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McEntee: For Dorotha Smart, it is time to move on

Published November 18, 2009 7:38 pm

This is an archived article that was published on sltrib.com in 2009, and information in the article may be outdated. It is provided only for personal research purposes and may not be reprinted.

Dorotha Smart was there when her granddaughter, Elizabeth Smart, told a court exactly what had happened to her during her nine months in bondage with Brian David Mitchell and Wanda Barzee.

She was there Tuesday when Barzee pleaded guilty to kidnapping and taking Elizabeth Smart across state lines, glancing over her shoulder at Dorotha and her son, Ed Smart.

And, as women will, Dorotha Smart took a moment to speak with Barzee's "little mother," as she calls her. "I just said, 'Well, we've suffered a lot,' I related to Dora Corbett ... what it must have meant for her to hear her daughter confess."

It always falls to parents and grandparents to protect children, and, when something evil befalls them, to suffer for and with them. Like her son and daughter-in-law, Ed and Lois Smart, and the whole family, Dorotha Smart was among the fortunate few: Elizabeth came home.

"It's kind of a miracle that she's come out of this so beautifully," Dorotha Smart said Wednesday. "She's a quiet girl, but she has an inner strength and beauty of soul. I'm just so grateful."

The last thing she wants to do is revisit what happened during the nine months her grandchild was missing, and she says they've never talked about it.

Better to play her piano, and Elizabeth her harp. To visit England and Spain when Elizabeth finished study abroad a while ago. To celebrate her granddaughter's entry into the LDS Church's Missionary Training Center, also on Tuesday. "It was a big day," she said.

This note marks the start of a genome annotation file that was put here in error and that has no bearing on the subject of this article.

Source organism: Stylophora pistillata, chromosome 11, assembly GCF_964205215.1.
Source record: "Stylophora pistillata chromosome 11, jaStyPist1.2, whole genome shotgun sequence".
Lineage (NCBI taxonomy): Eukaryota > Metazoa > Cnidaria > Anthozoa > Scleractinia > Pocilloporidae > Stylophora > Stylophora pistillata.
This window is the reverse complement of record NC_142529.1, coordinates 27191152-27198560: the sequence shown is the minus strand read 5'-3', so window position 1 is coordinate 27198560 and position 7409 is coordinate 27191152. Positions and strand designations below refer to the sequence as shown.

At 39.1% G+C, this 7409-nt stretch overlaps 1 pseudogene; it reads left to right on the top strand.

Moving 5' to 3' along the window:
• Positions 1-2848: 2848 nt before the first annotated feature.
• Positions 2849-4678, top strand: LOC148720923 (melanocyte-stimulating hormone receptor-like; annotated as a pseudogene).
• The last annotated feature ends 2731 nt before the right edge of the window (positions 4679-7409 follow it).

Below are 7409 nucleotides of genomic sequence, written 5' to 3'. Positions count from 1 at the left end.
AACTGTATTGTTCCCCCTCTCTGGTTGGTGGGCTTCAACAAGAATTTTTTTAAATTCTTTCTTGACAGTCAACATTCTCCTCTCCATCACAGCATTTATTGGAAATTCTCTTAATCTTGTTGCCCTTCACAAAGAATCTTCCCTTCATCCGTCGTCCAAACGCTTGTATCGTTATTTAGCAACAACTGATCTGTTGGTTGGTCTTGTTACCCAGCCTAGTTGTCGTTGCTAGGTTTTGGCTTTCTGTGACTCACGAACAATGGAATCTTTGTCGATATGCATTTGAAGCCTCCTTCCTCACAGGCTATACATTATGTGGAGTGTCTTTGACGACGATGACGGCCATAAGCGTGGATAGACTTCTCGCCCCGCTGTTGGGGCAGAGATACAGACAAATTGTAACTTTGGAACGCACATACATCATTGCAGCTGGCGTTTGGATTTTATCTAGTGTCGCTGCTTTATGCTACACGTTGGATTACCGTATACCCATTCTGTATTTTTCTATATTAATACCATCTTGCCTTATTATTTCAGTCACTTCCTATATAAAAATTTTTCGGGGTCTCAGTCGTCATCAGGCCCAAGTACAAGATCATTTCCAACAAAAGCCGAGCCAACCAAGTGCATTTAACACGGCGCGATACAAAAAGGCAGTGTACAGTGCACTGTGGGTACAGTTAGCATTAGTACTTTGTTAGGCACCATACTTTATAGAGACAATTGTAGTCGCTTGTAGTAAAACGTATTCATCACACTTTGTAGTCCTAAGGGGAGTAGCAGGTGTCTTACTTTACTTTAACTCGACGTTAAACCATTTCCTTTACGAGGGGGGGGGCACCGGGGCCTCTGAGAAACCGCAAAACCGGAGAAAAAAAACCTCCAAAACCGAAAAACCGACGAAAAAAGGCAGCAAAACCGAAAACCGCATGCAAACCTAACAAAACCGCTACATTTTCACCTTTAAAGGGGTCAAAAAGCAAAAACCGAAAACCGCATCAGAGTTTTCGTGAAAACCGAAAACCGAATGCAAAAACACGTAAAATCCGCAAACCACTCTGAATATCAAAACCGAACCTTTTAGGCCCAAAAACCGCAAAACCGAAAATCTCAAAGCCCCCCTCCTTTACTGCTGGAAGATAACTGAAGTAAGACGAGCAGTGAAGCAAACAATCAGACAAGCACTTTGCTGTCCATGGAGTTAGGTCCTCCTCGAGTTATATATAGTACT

There was one thing Dorotha was happy to talk about -- the day Elizabeth was found. She and her husband, Charles, had driven to Palm Springs for a much-needed respite when the call came.

"It was just surreal, so stunning," she said.

They raced northward, arriving in Salt Lake City about 3 a.m., only to find Ed and Lois Smart's home flooded by television lights. It would be the next day before they saw their granddaughter.

On the way home, though, Dorotha Smart heard a news snippet that mentioned the name Barzee. It was only when her granddaughter told her, "Wanda said she worked for your mother," that she put it all together. Long after Dorotha was married and living out of state, a teenage Barzee had helped her mother with housework.

"The fact that she had told Elizabeth, that she realized I was her grandmother ... it just shocked me," Dorotha Smart said.

Then, to see Barzee in court, to talk to her mother.

And to know that her granddaughter is unlikely to ever have to return to court; her testimony will be used if Mitchell is found competent to stand trial.

"There's been closure there," she said. "We're moving on.

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